PROVINCETOWN — The sales of three important hotel and restaurant properties have been announced in recent days, with at least one more pending, as the frenzied real estate market on the Outer Cape shows few signs of cooling off.
The biggest deal in the group is the sale of the Brass Key and Crowne Pointe hotels to the Linchris Hotel Corp. of Plymouth in 13 separate transactions on Nov. 18 for a total of just over $25 million.
Four residential properties, separate from the two hotels, were included in the sale, with 25 bedrooms among them, according to town records. Those four additional properties accounted for $2.9 million of the $25 million combined transaction. Another building at 79 Shank Painter Road, which formerly housed the Provincetown Pet Resort downstairs and has some housing upstairs, was also part of that sale, representing $1.6 million of the $25 million total.
Also announced in the past week was the impending sale of the Land’s End Inn at 22 Commercial St. to Edmond Macri and Trevor Mikula, Provincetown residents who are building a house nearby on Point Street. And, as previously reported in the Independent, the Crown & Anchor is under contract to Provincetown residents Jonathan Hawkins and Paolo Martini, in an imminent transfer of ownership that became public at a licensing board meeting in October.
The fourth large property includes the Governor Bradford restaurant and five adjacent downtown buildings, which are being offered together for $7.5 million and are listed online as under contract. That group of properties includes 19 residential units with a total of 30 bedrooms, according to the town assessor’s reports, as well as seven retail spaces in addition to the restaurant. The centerpiece parcel at 312 Commercial St., which includes the restaurant, an underground bar, and five bedrooms, has not changed hands since Donald Edwards purchased it in 1958.
The historical norm in Provincetown has been that people who own businesses here also live here, at least for most of the year. That pattern appears to have held in the sale of the Crown & Anchor from Rick Murray and Bill Dougal to Hawkins and Martini, and it is also holding in the sale of the Land’s End Inn from Stan and Eva Sikorski, who live in the East End, to Macri and Mikula, who live in the West End.
The Sikorskis said they were excited to find local buyers who would maintain the distinctive 18-room hotel as a business.
“We are thrilled that we were able to find Ed and Trevor, who understand the value of the Provincetown arts community,” said Eva Sikorski. “They will continue and enhance the inn’s contribution to the art scene that makes Provincetown such a unique and special place.”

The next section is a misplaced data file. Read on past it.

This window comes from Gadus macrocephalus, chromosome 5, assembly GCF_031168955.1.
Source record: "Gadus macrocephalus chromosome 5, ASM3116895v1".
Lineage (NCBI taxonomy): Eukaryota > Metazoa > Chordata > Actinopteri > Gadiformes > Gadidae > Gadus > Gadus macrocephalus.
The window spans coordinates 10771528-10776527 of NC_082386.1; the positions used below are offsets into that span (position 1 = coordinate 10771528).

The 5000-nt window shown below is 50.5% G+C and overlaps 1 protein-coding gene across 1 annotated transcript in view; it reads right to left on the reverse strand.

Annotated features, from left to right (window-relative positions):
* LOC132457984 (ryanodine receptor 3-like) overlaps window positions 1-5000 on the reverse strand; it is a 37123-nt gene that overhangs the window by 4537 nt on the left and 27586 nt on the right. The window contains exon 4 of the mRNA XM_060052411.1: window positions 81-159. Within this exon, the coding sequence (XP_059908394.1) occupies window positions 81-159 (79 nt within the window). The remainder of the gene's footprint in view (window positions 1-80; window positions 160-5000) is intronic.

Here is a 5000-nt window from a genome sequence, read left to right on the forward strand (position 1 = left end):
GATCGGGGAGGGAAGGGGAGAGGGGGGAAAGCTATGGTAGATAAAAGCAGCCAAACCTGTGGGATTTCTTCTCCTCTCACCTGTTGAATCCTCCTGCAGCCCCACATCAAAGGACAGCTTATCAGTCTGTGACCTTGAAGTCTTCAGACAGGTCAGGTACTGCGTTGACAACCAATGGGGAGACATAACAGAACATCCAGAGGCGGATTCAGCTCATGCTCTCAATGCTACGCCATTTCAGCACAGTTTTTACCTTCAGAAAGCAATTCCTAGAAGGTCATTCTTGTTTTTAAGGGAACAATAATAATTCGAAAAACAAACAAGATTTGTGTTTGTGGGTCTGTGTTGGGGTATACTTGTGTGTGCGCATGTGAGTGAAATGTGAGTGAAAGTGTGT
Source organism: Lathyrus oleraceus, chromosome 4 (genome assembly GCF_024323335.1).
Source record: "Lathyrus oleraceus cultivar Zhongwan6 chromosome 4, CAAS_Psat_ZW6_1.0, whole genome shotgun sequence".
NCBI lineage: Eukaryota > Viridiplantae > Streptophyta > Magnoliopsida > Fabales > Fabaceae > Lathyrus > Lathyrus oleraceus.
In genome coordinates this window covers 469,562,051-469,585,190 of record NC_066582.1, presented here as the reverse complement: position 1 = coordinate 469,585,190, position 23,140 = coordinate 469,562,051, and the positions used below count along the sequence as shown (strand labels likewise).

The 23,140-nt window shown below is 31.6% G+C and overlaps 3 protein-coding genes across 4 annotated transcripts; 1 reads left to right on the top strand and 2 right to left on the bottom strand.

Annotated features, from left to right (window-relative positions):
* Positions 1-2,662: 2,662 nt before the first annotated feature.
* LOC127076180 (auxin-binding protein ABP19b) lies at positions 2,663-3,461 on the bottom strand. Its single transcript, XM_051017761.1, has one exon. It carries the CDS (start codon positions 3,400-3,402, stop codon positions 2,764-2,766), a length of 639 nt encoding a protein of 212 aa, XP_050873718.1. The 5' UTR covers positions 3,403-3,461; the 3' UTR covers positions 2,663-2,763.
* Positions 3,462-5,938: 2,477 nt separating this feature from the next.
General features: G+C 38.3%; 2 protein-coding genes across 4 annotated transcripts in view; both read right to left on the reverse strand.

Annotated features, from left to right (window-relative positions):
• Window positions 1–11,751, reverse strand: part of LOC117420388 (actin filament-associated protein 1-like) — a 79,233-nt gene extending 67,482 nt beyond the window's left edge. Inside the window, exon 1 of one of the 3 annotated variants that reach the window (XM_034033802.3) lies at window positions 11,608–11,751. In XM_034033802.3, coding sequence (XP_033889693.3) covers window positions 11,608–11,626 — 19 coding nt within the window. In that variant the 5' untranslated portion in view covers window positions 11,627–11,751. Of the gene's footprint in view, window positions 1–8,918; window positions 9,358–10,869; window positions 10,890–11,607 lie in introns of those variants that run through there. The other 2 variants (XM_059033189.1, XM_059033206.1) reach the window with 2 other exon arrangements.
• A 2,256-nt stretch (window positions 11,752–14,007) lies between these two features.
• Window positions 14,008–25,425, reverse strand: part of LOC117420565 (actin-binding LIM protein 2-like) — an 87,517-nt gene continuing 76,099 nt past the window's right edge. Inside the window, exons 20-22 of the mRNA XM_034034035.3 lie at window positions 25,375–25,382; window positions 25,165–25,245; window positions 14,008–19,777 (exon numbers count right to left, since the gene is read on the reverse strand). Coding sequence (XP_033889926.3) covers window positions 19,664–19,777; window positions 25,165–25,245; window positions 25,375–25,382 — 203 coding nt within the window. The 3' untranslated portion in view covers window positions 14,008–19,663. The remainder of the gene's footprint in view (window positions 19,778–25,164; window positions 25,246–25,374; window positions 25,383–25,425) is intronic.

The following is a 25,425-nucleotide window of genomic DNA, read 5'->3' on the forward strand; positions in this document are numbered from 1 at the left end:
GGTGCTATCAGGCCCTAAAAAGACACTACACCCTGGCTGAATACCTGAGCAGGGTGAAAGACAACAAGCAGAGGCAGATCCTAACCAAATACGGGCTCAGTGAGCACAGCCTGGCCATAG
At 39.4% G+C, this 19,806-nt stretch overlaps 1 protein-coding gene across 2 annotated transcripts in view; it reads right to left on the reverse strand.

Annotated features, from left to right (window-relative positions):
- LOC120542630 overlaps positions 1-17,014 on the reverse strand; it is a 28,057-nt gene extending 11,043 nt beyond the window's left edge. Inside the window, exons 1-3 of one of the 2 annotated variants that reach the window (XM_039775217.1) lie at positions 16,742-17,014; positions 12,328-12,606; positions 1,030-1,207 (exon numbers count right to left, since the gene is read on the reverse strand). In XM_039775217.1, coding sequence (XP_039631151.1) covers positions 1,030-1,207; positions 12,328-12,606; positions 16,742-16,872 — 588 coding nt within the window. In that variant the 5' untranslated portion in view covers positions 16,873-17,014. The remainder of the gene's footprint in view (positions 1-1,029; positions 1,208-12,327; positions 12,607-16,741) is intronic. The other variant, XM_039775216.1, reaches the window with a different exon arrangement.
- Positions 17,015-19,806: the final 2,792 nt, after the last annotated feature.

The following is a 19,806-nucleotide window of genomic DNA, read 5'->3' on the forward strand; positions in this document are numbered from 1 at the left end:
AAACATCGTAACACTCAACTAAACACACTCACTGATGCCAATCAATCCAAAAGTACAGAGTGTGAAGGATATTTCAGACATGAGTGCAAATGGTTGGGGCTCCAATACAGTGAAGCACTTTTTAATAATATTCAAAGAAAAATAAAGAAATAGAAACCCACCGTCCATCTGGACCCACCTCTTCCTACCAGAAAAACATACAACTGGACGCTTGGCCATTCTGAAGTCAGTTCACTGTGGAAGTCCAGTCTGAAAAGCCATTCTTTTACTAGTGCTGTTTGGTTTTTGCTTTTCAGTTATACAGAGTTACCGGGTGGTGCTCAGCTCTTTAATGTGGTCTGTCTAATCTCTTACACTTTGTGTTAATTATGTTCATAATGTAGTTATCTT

Mikula is a painter who previously had his own gallery here and now is represented by the William Scott Gallery. Macri had a 14-year career at the online retailer Wayfair.com, serving as vice president and chief product and marketing officer before retiring last year. (Macri is also a shareholder in the Independent.) Mikula and Macri are married, and they met the Sikorskis while conducting a large-scale renovation on an adjacent residential parcel where they will live.
“As we got to know Stan and Eva and spent more time at the inn, we developed a deep appreciation for the inn’s role in the community,” said Macri. “We are honored to have the opportunity to protect, preserve, and evolve this incredible landmark. Our intent is to do so in a way that ensures it is enjoyed by the town and those who love it for generations to come.”
Neither the Crown & Anchor nor the Land’s End Inn was publicly listed for sale. According to Rob Tosner, former owner of the White Winds Inn who has been a listing agent for several guest houses, privately negotiated sales aren’t that unusual.
“It’s always the seller’s decision” whom to sell to, said Tosner. In contrast to residential property owners, business owners usually have fewer buyers to pick from. “It’s always been rare to get multiple offers on a commercial listing,” Tosner added. “We were really thrilled that we got to sell the White Winds as a guest house.”
In the last several years, some of Provincetown’s largest hotels were bought by out-of-town corporations. In 2000, the Linchris Hotel Corp. bought the Surfside Hotel, which is licensed for 88 rooms; in 2018, Linchris bought the Harbor Hotel, which is licensed for 139 rooms.
Linchris currently owns 29 properties in 14 states with a total of 4,578 guest rooms, according to a company press release announcing the purchase of the Brass Key and Crowne Pointe.
With that sale accomplished, there are now at least four medium-size hotels in Provincetown that are not locally owned.
AWOL, with 32 rooms, was bought by the Lark Hotel Group in 2017. The Breakwater Hotel, with 26 rooms, was bought by the Lexvest Group in 2018.
Crowne Pointe has 37 rooms, a restaurant, and a spa spread across six adjacent buildings. Linchris paid $10 million for the four parcels that make up the property.
The Brass Key has 43 rooms and an indoor-outdoor bar, the Shipwreck, spread across nine buildings. The three parcels that make up the property were bought for $10.7 million.
These are still relatively large properties by Provincetown standards. The average guest house here has 8 to 14 rooms. Nonetheless, recent sales seem to suggest that the smallest hotels are the most vulnerable to conversion into single-family homes (see “As Guest Houses Sell, Many Become Private Homes, Nov. 11, page A5), while the largest ones are more appealing to corporate buyers.
In spite of these two market trends, the traditional, locally owned Provincetown hotel manages to survive.